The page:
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Teachers are our Heroes

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  • Judy Decker
    Dear Art Educators, I have had this in my draft folder for quite some time....I guess today is the day I am supposed to post it. I m still looking for more
    Message 1 of 1 , Nov 12, 2003
      Dear Art Educators,

      I have had this in my draft folder for quite some time....I guess today is
      the day I am supposed to post it.
      I'm still looking for more Heroes lessons to add to Incredible Art
      Department. I have a story/dance idea to share that goes along with this
      theme. I'll post it soon. Keep on doing "God's work".

      I'll start with this quote:

      "Teachers leave the world a little bit better than they
      found it, knowing if they have redeemed just one life,
      they have done God's work." ~ Frosty Troy

      More good teacher "words:"


      You Want Heroes?
      By Frosty Troy

      "Where are the heroes of today?" a radio talk show host thundered. He
      blames society's shortcomings on public education. Too many people are
      looking for heroes in all the wrong places. Movie stars and rock
      musicians, athletes and models aren't heroes, they're celebrities. Heroes
      abound in public schools, a fact that doesn't make the news.

      There is no precedent for the level of violence, drugs, broken homes,
      child abuse, and crime in today's America. Public education didn't create
      these problems but deals with them every day. You want heroes? Consider
      Dave Sanders, the schoolteacher shot to death while trying to shield his
      students from two Neo-Nazi youth on a bombing and shooting rampage at
      Columbine High School in Littleton, Colorado. Sanders gave his life,
      along with 12 students, but other less heralded heroes survived the Colorado
      blood bath.

      You want heroes? Jane Smith, a Fayetteville, NC, teacher, was moved by
      the plight of one of her students, a boy dying for want of a kidney
      transplant. So this pretty white woman told the family of this handsome
      14-year old black boy that she would give him one of her kidneys. And she
      did. When they subsequently appeared together hugging on the Today Show,
      even tough little Katie Couric was near tears. You want heroes? Doris
      Dillon dreamed all her life of being a teacher. She not only made it, she
      was one of those wondrous teachers who could bring the best out of every
      single child. One of her fellow teachers in San Jose, Calif., said, "she
      could teach a rock to read." Suddenly she was stricken with Lou Gehrig's
      Disease, which is always fatal, usually within five years. She asked to stay
      on the job--and did. When her voice was affected she communicated by
      computer. Did she go home? She is running two elementary school libraries.
      When the disease was diagnosed, she wrote the staff and all the families
      that she had one last lesson to teach - that dying is part of living. Her
      colleagues named her Teacher of the Year.

      You want heroes? Bob House, a teacher in Georgia, tried out for Who
      Wants to be a Millionaire. After he won the million dollars, a Network film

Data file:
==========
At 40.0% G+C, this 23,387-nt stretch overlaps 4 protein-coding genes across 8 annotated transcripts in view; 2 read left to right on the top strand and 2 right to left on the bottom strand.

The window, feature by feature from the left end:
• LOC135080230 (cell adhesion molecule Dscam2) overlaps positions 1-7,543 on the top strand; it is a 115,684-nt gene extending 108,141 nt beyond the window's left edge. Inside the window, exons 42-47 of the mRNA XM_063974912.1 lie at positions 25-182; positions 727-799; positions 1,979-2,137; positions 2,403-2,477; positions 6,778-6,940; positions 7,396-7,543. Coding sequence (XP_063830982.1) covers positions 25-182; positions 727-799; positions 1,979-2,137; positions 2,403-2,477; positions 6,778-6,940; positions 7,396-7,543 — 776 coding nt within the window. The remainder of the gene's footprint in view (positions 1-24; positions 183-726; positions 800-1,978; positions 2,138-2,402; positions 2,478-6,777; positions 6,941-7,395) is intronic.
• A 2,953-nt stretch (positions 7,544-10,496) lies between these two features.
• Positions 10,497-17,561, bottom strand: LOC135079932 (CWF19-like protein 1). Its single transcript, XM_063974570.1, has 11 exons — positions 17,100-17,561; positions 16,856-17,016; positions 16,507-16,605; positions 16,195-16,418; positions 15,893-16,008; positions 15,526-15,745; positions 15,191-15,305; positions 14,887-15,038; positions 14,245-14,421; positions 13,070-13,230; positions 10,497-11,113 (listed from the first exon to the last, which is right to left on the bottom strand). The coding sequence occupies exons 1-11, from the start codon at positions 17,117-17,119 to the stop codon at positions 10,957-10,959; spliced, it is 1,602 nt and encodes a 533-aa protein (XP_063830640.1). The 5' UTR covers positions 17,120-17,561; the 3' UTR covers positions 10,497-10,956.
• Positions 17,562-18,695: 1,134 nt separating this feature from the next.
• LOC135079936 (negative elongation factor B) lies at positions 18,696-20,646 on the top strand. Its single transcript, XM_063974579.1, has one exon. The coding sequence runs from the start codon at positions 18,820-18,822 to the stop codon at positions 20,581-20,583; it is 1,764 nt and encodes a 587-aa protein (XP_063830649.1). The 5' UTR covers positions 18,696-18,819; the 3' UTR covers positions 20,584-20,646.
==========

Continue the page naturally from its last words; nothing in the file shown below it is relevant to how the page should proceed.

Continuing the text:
crew wanted to follow up to see how it had impacted his life. New cars? Big
      new house? Instead, they found both Bob House and his wife still teaching.
      They explained that it was what they had always wanted to do with their
      lives and that would not change. The community was both stunned and

      You want heroes? Last year the average public school teacher spent $468
      of their own money for student necessities--workbooks, pencils--supplies
      kids had to have but could not afford. That's a lot of money from the
      pockets of the most poorly paid teachers in the industrialized world Public
      schools don't teach values? The critics are dead wrong. Public education
      provides more Sunday school teachers than any other profession. The average
      teacher works more hours in nine months than the average 40-hour employee
      does in a year.

      You want heroes? For millions of kids, the hug they get from a teacher
      is the only hug they will get that day because the nation is living through
      the worst parenting in history. Many have never been taken to church or
      synagogue in their lives. A Michigan principal moved me to tears with
      the story of her attempt to rescue a badly abused little boy who doted on a
      stuffed animal on her desk--one that said, "I love you!" He said he'd
      never been told that at home. This is a constant in today's society--two
      million unwanted, unloved, abused children in the public schools, the only
      institution that takes them all in. You want heroes? Visit any special
      education class and watch the miracle of personal interaction, a job so
      difficult that fellow teachers are awed by the dedication they witness.

      There is a sentence from an unnamed source, which says, "We have been so
      anxious to give our children what we didn't have that we have neglected
      to give them what we did have."What is it that our kids really need? What
      do they really want? Math, science, history and social studies are
      important, but children need love, confidence , encouragement, someone to
      talk to, someone to listen, standards to live by. Teachers provide upright
      examples, the faith and assurance of responsible people. Kids need to be
      accountable to caring parents who send well-disciplined children to school.
      These human values are essential in a democracy.

      Now, pass this on to someone you know who's a teacher, or to someone who
      should thank a teacher today!

      Judy Decker - Ohio
      Incredible Art Department
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